This blog represents most of the newspaper columns (appearing in various Colorado Community Newspapers and Yourhub.com) written by me, James LaRue, during the time in which I was the director of the Douglas County Libraries in Douglas County, Colorado. (Some columns are missing, due to my own filing errors.) This blog covers the time period from April 11, 1990 to January 12, 2012.

Unless I say so, the views expressed here are mine and mine alone. They may be quoted elsewhere, so long as you give attribution. The dates are (at least according my records) the dates of publication in one of the above print newspapers.

The blog archive (web view) is in chronological order. The display of entries, below, seems to be in reverse order, new to old.

All of the mistakes are of course my own responsibility.

Wednesday, November 24, 2004

November 24, 2004 - New Board Member Needed!

As I've written before, Thanksgiving is my favorite holiday. The message is so simple: let us be thankful.

For all the acrimony that surged around our election season, most of the people in Douglas County are free of so many of the ills of humanity. Few of us go hungry, are tortured or enslaved, are trapped in brutal, dangerous jobs, or suffer outrageous physical challenges. Plus, we get turkey.

Another reason to be grateful is the remarkable service given to the county by our volunteer boards and commissions. One of our Library Trustees, Cindy Hegy of Lone Tree, is stepping down at the end of this year after almost 15 years of service. She was appointed in 1990.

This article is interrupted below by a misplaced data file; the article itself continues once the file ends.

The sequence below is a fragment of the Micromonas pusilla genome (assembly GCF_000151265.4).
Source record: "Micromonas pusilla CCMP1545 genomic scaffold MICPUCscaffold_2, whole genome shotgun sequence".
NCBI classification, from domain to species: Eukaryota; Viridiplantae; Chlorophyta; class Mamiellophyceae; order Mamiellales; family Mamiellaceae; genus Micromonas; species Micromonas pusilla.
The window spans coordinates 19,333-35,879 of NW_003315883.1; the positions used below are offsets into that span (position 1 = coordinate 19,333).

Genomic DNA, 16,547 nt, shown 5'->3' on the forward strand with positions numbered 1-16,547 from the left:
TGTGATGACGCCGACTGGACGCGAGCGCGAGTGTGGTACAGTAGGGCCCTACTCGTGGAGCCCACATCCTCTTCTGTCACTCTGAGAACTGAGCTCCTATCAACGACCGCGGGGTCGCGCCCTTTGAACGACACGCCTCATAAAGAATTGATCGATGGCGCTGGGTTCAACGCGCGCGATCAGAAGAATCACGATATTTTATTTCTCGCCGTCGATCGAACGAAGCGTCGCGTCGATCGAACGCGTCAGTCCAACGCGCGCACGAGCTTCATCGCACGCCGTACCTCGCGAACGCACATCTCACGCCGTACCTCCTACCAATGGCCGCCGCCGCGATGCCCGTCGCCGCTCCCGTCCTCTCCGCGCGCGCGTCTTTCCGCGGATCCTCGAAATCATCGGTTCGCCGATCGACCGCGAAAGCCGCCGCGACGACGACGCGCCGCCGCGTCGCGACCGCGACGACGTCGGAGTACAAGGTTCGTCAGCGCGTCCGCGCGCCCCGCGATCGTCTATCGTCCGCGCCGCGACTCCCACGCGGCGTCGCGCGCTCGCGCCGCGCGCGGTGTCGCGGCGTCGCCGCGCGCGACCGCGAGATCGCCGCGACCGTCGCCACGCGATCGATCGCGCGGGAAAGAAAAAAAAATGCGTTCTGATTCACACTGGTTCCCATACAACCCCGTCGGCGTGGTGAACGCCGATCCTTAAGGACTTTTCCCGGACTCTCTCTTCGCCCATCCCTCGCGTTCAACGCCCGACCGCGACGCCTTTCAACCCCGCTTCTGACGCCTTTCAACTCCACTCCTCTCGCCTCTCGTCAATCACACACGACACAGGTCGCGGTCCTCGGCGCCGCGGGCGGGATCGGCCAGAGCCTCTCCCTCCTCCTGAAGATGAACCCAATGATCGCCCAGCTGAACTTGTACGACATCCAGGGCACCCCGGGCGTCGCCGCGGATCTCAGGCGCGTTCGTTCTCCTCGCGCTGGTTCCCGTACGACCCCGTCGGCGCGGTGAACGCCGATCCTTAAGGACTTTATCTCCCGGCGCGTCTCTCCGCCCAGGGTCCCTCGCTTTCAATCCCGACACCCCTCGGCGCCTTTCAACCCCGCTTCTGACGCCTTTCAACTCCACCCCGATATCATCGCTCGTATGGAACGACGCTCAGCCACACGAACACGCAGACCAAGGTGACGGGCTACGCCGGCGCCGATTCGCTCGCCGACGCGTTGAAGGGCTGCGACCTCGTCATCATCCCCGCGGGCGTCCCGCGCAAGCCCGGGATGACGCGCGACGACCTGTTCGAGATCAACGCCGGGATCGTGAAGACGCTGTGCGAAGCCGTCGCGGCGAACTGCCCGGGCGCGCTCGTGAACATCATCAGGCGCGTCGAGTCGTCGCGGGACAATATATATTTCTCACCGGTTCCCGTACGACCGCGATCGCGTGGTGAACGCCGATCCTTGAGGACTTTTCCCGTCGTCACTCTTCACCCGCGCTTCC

In 1990, our library was still a small county department. Cindy came on just after we had established the independent county-wide library district. She served as President of the Board during the reconstruction of our Lone Tree Library. She also served as Vice-President, Treasurer, Secretary, chair of our Building and Grounds Committee, President of our Foundation Board, and much more. Thank you, Cindy!

However, her departure means that we will have a vacancy on our Board of Trustees. If you're interested, please follow the instructions at the end of this column.

First, some facts about the Board.

* There are seven Trustees. They are appointed by the County Board of Commissioners. In general, we have two representatives from each of the three commissioner districts, and another at-large. The current vacancy is at-large.
* Since our Bylaws revision in 2002, Trustees serve terms of 3 years. They may serve a maximum of 4 terms.
* Trustees are responsible for the governance (not the operation) of the library. This involves setting policy, long range planning, adopting and overseeing the district's finances, and conducting the annual evaluation of the library director.
* The Board has at least 10 official meetings a year; typically, one regular monthly meeting (sometimes the Board takes a summer month off).
* All Board members belong to at least one committee, which meets as needed. Among those committees are: Building and Grounds, Bylaws and Policies, Finance, Government Relations, Long Range Planning, and Personnel.

Second, here's what the Board is looking for this time around:

* A woman! Of our six remaining Trustees, five are male. Yet by the overwhelming majority of our users are female.
* Although the position is at-large, our next development area probably falls within the triangle of Lone Tree, Castle Pines North, and Parker. We'd like to find somebody from that area.